Fantasy Sports In India – A Legal Insight


Gaming and technology have always been popular amongst the youth, but in recent times, not just youth but adults are also showing interest in it. Fantasy sports are those virtual platforms that allow you to play with a real life-like experience and enjoy the gaming hemisphere. In India there has been a great boom in the zone of fantasy games lately, youngsters just don’t use it to pass their time but also adults are highly using it as a mode of recreation.

Some of these gaming platforms also allow you to withdraw the winning points as actual money and lets you earn, which makes such platforms even more popular among people. Play and earn is one of the easiest ways of earning and who wouldn’t like that!


The first platform to bring out fantasy sports was Dream11, which started a league in the sector of fantasy games in India. Since then, many more platforms such as “MPL, BalleBaazi, MyTeam11, etc.” have been introduced in the Indian Market. On one side where these platforms have seen such huge growth, on the other side, six states including Assam, Odisha, Telangana, Nagaland, Sikkim and Andhra Pradesh have banned the use of fantasy sports.

As per a survey conducted by LocalCircles (an online community platform), the majority of people wanted the Indian govt to codify the online fantasy sports (OFS) platform. People showed their concern towards the ongoing trend of fantasy games and said that “online fantasy sports advertising should be made more responsible; 57% want celebrities to also talk about the risk of loss in ads. Around 20% respondents said celebrities should be barred from advertising for such platforms, 17% said platforms should not be permitted to show advertisement”.


As per the global reports, India has been one of the top five countries with the highest growing virtual user base. Over 365 million people have been actively participating in these virtual gaming platforms. With the ongoing pandemic and lockdowns, there has been rapid growth in this sector, more and more people are indulging in as well as new companies are also launching their apps and platforms for fantasy sports.

The rise in this sector has been really fast, both the app makers and consumers are going well along with the flow.


As per Schedule VII of the Indian Constitution, Fantasy games have not been acknowledged as a subject yet. The Constitution however concedes both gambling and betting as an issue of the legislature and includes “List II, Entry 34 of the Seventh Schedule”, granting the authority to state to constitutionalize on the issue.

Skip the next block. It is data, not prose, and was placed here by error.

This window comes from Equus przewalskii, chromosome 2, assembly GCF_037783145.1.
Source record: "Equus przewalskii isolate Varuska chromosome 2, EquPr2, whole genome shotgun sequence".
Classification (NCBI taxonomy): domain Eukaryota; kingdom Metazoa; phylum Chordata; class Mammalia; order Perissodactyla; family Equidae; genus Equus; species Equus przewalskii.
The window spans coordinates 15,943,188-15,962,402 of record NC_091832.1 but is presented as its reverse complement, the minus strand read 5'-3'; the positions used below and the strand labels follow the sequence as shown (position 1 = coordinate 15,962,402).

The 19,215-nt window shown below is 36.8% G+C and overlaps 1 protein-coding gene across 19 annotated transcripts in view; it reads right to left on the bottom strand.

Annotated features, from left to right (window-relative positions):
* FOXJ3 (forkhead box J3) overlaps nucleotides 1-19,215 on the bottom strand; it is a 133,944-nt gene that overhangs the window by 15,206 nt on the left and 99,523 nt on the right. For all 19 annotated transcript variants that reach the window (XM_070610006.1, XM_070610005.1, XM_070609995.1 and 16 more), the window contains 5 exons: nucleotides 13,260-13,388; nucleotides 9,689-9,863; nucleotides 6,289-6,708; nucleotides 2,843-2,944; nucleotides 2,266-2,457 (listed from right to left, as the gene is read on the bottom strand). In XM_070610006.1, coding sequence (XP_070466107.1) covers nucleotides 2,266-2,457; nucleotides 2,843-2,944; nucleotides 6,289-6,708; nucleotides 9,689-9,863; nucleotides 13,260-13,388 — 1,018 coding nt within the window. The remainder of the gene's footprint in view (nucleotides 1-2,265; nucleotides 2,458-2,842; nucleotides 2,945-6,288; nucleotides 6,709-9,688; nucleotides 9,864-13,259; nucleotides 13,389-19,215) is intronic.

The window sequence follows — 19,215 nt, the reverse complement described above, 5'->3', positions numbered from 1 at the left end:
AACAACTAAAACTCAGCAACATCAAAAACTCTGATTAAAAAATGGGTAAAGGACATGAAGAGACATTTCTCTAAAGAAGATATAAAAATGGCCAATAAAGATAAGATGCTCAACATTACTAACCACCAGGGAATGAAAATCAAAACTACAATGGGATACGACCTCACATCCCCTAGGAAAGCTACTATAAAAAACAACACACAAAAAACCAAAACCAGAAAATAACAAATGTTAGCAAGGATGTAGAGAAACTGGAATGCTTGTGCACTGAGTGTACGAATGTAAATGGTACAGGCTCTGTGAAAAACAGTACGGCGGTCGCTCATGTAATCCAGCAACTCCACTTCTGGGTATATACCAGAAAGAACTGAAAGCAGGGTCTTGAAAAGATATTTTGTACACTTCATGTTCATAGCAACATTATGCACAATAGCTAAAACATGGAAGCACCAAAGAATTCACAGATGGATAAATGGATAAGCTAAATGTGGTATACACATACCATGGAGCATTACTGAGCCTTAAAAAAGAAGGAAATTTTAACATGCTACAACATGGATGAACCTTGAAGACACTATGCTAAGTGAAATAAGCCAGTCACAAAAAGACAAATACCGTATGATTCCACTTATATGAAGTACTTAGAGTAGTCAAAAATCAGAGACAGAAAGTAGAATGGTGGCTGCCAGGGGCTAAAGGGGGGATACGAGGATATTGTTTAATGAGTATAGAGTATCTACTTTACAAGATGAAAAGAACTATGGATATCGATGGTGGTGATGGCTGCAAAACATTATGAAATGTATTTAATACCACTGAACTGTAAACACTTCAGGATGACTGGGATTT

The Constitutionality of the Fantasy Sports app in India eventually boils down to either the game can be certified as a ‘game of skill’ or ‘game of chance’. In India, the game that calls for a notable extent of mathematical skills i.e., 50 per cent or above is recognized as a “game of skill” and are legalised by gambling rules of the state. Insofar, games of chance lie under the heading of “gambling,” as they are regulated by state gambling legislation. As per the investigation of the Court, Dream 11 was regarded as of ‘game of skill’ and was hence declared legitimate.


  • Varun Gumber v. Union Territory of Chandigarh 

Facts: Mr Varun Gumber (complainant) was an enlisted user of the Dream 11 App. He made a transaction of INR 50,000 for taking part in different leagues that were listed on the app. The complainant ended up using all his credits to form his desired online cricket and football team, also took part in the contests provided by the Dream 11 app. Discontented, the complainant claimed in his appeal before the Punjab and Haryana High Court, the fantasy sports games of Dream 11 app as “gambling under the Public Gambling Act, 1867” and were not skill-based at all.

Judgment: “In 2017, the High Court of Punjab and Haryana in Shri Varun Gumber v. Union Territory of Chandigarh and Ors.  held that a fantasy sports game predominantly based on skill requires considerable judgment and discretion.”

  • State of Andhra Pradesh v. K. Satyanarayana & Ors

Facts: Respondent and five other people were found playing rummy for stakes in a club raided by the police, the treasurer was holding the money that was at stake and the secretary of the club was not present in the club at that time. They were held convicted by the trial court.

Judgment: In the appeal to High Court, the judgment of the trial court was set aside as the court said, “that this club was a common gambling house as a fee of 5 points per game was charged by the club, the playing-cards were supplied at an extra charge of Rs. 3, there was a sitting fee of Re. 1 per person who joined the game, and if the game continued beyond a certain time, a late fee was levied; and further that the presumption under Section 7 of the Gambling Act had not been repelled; but on the other hand, it had been confirmed by the making of this charge by the club.”


The growth of technology is a need of the hour and fantasy gaming is also a part of the technology. Fantasy gaming is either “skill-based” or “gamble” is still an issue of debate, different people have different approaches to it. Pros and Cons are a part of everything but looking at a positive aspect, this platform has brought the less focused sports by the youth more into their focus. Also, with the engagements driving towards it, it’s a great chance for tech-based companies to build something new that holds great opportunities in the future.


Aakriti Saini

Chandigarh University

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